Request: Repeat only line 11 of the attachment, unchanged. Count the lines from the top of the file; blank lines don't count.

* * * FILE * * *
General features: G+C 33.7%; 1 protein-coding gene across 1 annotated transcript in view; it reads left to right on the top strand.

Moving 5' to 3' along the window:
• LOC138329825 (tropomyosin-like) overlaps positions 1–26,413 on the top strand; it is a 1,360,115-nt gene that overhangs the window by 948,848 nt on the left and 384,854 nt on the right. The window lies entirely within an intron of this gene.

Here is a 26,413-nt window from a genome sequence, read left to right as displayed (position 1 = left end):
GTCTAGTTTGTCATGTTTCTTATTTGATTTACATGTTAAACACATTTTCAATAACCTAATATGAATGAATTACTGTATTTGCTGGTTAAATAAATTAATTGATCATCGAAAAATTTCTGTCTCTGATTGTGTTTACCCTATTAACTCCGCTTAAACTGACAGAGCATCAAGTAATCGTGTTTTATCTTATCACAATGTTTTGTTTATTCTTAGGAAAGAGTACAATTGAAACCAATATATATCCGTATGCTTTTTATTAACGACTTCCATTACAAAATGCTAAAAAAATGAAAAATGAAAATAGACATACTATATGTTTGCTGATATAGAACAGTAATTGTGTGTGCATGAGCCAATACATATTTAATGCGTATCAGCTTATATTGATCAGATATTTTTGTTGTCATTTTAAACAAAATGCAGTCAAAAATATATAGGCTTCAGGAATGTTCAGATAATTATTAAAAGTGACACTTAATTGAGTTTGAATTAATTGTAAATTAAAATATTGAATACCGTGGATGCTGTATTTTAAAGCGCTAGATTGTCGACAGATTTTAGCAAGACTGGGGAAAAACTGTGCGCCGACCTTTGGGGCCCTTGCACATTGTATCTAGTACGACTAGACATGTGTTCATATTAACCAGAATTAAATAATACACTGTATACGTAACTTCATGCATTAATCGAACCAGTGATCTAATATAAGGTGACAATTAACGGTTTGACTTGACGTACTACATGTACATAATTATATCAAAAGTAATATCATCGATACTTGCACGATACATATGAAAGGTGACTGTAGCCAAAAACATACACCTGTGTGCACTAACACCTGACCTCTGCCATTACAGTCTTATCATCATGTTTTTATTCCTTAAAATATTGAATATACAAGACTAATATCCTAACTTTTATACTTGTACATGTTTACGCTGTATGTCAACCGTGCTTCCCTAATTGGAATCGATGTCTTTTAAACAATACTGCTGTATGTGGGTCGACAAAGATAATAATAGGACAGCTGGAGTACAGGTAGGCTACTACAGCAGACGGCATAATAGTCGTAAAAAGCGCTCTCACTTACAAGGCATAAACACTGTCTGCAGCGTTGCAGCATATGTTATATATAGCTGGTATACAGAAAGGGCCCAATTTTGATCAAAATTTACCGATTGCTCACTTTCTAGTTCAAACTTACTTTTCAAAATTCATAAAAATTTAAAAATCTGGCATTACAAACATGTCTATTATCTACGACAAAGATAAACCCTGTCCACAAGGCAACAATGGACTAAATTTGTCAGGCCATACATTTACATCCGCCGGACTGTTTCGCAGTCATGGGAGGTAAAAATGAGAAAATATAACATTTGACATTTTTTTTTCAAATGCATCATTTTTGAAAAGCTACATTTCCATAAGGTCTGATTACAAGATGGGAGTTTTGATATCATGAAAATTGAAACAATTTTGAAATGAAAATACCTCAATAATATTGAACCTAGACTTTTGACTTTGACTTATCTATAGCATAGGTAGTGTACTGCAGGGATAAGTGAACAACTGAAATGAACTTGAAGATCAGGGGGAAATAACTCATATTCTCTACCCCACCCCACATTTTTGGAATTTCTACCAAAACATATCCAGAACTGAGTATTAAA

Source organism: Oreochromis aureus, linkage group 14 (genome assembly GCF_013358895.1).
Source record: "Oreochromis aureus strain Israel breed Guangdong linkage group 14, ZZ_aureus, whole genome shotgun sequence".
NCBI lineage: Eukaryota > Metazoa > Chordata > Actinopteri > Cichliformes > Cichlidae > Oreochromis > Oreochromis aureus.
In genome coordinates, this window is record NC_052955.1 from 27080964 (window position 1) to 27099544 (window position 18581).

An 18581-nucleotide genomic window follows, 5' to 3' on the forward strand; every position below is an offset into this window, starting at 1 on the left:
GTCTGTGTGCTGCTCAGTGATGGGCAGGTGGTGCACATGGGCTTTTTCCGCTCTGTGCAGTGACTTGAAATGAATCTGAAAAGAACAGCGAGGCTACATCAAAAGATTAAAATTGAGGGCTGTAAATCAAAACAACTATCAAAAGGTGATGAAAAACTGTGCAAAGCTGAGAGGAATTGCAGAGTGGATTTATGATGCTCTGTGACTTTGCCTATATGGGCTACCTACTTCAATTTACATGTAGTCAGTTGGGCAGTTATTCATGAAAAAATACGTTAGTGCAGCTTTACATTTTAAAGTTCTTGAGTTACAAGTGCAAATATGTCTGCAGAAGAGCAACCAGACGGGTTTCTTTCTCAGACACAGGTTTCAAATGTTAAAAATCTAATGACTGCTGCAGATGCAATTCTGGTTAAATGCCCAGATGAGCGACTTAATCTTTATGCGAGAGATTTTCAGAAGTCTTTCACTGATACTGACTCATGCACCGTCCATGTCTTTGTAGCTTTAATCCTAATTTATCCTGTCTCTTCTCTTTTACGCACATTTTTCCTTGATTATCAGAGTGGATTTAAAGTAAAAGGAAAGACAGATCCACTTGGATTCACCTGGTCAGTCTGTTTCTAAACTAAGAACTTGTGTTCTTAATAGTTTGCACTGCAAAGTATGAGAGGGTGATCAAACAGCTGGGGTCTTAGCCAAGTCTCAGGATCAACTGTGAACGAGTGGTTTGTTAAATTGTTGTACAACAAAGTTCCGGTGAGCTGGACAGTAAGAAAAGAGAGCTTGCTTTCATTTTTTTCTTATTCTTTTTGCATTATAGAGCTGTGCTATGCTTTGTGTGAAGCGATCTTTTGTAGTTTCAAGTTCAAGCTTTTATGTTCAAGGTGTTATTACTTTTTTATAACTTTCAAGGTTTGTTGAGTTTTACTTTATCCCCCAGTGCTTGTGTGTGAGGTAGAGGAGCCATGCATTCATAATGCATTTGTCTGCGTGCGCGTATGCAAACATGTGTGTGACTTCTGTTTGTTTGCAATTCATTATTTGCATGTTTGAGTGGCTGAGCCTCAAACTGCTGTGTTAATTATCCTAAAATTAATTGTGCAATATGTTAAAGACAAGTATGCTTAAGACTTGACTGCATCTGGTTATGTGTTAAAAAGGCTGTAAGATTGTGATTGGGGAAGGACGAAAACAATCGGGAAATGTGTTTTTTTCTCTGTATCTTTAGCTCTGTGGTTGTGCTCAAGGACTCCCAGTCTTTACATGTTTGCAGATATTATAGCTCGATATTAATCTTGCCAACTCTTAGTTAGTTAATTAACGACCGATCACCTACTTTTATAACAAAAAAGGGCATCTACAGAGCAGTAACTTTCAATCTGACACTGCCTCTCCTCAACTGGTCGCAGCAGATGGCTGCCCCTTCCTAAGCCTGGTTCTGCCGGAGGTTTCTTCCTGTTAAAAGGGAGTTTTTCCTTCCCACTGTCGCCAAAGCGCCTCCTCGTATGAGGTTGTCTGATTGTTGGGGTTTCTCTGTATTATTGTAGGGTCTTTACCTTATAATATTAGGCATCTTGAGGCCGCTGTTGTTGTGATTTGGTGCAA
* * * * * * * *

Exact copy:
GTCTGTGTGCTGCTCAGTGATGGGCAGGTGGTGCACATGGGCTTTTTCCGCTCTGTGCAGTGACTTGAAATGAATCTGAAAAGAACAGCGAGGCTACATCAAAAGATTAAAATTGAGGGCTGTAAATCAAAACAACTATCAAAAGGTGATGAAAAACTGTGCAAAGCTGAGAGGAATTGCAGAGTGGATTTATGATGCTCTGTGACTTTGCCTATATGGGCTACCTACTTCAATTTACATGTAGTCAGTTGGGCAGTTATTCATGAAAAAATACGTTAGTGCAGCTTTACATTTTAAAGTTCTTGAGTTACAAGTGCAAATATGTCTGCAGAAGAGCAACCAGACGGGTTTCTTTCTCAGACACAGGTTTCAAATGTTAAAAATCTAATGACTGCTGCAGATGCAATTCTGGTTAAATGCCCAGATGAGCGACTTAATCTTTATGCGAGAGATTTTCAGAAGTCTTTCACTGATACTGACTCATGCACCGTCCATGTCTTTGTAGCTTTAATCCTAATTTATCCTGTCTCTTCTCTTTTACGCACATTTTTCCTTGATTATCAGAGTGGATTTAAAGTAAAAGGAAAGACAGATCCACTTGGATTCACCTGGTCAGTCTGTTTCTAAACTAAGAACTTGTGTTCTTAATAGTTTGCACTGCAAAGTATGAGAGGGTGATCAAACAGCTGGGGTCTTAGCCAAGTCTCAGGATCAACTGTGAACGAGTGGTTTGTTAAATTGTTGTACAACAAAGTTCCGGTGAGCTGGACAGTAAGAAAAGAGAGCTTGCTTTCATTTTTTTCTTATTCTTTTTGCATTATAGAGCTGTGCTATGCTTTGTGTGAAGCGATCTTTTGTAGTTTCAAGTTCAAGCTTTTATGTTCAAGGTGTTATTACTTTTTTATAACTTTCAAGGTTTGTTGAGTTTTACTTTATCCCCCAGTGCTTGTGTGTGAGGTAGAGGAGCCATGCATTCATAATGCATTTGTCTGCGTGCGCGTATGCAAACATGTGTGTGACTTCTGTTTGTTTGCAATTCATTATTTGCATGTTTGAGTGGCTGAGCCTCAAACTGCTGTGTTAATTATCCTAAAATTAATTGTGCAATATGTTAAAGACAAGTATGCTTAAGACTTGACTGCATCTGGTTATGTGTTAAAAAGGCTGTAAGATTGTGATTGGGGAAGGACGAAAACAATCGGGAAATGTGTTTTTTTCTCTGTATCTTTAGCTCTGTGGTTGTGCTCAAGGACTCCCAGTCTTTACATGTTTGCAGATATTATAGCTCGATATTAATCTTGCCAACTCTTAGTTAGTTAATTAACGACCGATCACCTACTTTTATAACAAAAAAGGGCATCTACAGAGCAGTAACTTTCAATCTGACACTGCCTCTCCTCAACTGGTCGCAGCAGATGGCTGCCCCTTCCTAAGCCTGGTTCTGCCGGAGGTTTCTTCCTGTTAAAAGGGAGTTTTTCCTTCCCACTGTCGCCAAAGCGCCTCCTCGTATGAGGTTGTCTGATTGTTGGGGTTTCTCTGTATTATTGTAGGGTCTTTACCTTATAATATTAGGCATCTTGAGGCCGCTGTTGTTGTGATTTGGTGCAA